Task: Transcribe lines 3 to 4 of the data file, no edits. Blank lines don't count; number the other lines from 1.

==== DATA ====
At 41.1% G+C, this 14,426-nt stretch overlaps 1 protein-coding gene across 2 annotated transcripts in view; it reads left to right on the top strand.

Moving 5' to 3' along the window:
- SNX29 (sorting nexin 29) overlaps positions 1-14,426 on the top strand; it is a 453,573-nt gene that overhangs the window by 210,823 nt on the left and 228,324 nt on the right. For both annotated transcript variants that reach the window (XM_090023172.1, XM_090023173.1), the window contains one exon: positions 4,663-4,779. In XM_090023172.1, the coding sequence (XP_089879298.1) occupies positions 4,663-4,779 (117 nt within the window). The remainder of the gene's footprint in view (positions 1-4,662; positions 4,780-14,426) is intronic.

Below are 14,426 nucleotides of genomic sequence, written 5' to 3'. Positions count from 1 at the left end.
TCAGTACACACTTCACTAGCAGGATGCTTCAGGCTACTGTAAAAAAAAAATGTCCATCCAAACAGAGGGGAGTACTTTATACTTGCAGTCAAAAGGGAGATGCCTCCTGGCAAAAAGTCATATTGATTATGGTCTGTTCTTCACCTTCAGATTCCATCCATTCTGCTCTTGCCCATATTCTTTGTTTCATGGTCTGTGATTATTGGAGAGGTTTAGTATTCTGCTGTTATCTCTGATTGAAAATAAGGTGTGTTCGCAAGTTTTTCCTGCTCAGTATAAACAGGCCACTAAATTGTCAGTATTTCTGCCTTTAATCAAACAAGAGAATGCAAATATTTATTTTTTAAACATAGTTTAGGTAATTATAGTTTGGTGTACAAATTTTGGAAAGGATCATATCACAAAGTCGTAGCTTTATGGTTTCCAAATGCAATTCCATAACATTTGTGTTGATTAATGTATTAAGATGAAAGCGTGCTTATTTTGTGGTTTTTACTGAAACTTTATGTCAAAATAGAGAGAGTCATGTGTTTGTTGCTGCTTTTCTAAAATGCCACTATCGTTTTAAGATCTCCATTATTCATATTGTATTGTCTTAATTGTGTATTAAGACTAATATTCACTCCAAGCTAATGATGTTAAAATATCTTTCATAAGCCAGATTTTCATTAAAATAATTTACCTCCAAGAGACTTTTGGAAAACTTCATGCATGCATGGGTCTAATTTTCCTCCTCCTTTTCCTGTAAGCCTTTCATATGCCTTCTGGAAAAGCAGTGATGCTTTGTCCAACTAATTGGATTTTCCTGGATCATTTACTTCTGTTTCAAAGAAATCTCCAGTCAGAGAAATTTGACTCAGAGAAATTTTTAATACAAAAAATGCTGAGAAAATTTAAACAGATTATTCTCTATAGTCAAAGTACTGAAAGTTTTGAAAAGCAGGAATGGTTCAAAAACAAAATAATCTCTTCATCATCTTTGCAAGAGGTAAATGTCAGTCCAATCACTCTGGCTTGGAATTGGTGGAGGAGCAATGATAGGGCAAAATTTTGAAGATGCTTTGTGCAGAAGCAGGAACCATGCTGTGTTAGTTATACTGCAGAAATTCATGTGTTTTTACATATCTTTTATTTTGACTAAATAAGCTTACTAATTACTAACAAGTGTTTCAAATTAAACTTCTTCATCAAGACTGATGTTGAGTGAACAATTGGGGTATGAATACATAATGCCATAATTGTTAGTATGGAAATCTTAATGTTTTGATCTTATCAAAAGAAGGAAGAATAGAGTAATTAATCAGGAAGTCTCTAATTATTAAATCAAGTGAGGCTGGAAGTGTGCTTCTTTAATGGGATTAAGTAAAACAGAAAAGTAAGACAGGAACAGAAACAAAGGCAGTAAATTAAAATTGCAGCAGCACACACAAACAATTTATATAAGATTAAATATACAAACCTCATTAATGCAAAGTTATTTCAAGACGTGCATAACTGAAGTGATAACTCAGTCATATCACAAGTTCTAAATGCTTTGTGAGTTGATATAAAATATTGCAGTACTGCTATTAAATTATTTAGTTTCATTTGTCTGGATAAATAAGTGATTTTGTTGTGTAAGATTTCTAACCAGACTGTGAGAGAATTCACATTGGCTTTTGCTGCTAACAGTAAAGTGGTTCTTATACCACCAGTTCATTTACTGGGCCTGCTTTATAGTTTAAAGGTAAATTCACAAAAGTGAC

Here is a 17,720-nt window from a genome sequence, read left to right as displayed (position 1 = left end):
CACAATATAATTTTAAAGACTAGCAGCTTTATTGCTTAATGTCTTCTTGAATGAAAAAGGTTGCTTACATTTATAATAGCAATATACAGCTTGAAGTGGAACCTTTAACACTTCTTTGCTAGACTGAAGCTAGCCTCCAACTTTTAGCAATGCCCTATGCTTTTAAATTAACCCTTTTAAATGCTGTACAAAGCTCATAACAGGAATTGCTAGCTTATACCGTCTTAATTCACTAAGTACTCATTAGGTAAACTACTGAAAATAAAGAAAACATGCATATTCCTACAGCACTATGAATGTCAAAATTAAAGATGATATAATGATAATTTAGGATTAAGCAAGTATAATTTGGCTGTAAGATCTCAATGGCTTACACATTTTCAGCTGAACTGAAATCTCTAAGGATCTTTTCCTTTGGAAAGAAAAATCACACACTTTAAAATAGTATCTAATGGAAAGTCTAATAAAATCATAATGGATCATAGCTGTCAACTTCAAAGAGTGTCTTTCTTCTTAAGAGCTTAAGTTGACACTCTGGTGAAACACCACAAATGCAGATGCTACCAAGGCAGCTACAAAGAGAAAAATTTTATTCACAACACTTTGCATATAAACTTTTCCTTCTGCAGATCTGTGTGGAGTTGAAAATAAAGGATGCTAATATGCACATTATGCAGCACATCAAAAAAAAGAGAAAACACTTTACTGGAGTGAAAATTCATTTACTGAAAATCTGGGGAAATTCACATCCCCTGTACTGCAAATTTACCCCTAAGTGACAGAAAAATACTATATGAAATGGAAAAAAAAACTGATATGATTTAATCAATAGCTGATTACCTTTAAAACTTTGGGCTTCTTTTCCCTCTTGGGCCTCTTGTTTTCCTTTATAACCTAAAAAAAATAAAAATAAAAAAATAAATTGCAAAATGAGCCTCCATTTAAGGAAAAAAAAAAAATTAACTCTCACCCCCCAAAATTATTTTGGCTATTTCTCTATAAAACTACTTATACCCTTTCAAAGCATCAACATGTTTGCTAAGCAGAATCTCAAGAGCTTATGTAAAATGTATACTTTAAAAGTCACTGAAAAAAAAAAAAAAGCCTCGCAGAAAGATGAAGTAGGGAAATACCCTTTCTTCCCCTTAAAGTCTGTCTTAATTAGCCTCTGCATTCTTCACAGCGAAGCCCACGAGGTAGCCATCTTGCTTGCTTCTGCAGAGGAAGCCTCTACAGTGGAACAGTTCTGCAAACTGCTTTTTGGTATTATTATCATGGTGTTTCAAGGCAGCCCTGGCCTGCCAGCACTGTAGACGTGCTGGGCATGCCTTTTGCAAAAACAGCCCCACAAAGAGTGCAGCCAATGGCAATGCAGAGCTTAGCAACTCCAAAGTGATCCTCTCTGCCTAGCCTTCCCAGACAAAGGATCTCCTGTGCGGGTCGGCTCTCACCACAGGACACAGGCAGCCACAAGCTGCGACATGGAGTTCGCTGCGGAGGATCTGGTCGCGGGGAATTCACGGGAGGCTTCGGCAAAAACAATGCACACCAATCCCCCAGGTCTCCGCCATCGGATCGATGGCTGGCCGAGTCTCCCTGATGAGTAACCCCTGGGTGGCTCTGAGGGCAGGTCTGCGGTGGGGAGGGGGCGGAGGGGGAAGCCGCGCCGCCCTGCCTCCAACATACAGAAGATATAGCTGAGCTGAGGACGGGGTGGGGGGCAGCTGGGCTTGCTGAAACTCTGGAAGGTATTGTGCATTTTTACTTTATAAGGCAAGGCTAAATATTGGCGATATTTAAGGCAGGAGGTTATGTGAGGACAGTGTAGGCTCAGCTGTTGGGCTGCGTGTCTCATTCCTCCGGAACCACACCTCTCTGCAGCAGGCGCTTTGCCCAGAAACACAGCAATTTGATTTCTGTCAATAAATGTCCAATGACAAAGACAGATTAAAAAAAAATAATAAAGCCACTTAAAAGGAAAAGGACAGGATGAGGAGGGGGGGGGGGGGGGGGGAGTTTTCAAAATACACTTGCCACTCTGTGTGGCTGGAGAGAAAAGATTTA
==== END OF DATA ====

- SNX29 (sorting nexin 29) overlaps positions 1-14,426 on the top strand; it is a 453,573-nt gene that overhangs the window by 210,823 nt on the left and 228,324 nt on the right. For both annotated transcript variants that reach the window (XM_090023172.1, XM_090023173.1), the window contains one exon: positions 4,663-4,779. In XM_090023172.1, the coding sequence (XP_089879298.1) occupies positions 4,663-4,779 (117 nt within the window). The remainder of the gene's footprint in view (positions 1-4,662; positions 4,780-14,426) is intronic.

Below are 14,426 nucleotides of genomic sequence, written 5' to 3'. Positions count from 1 at the left end.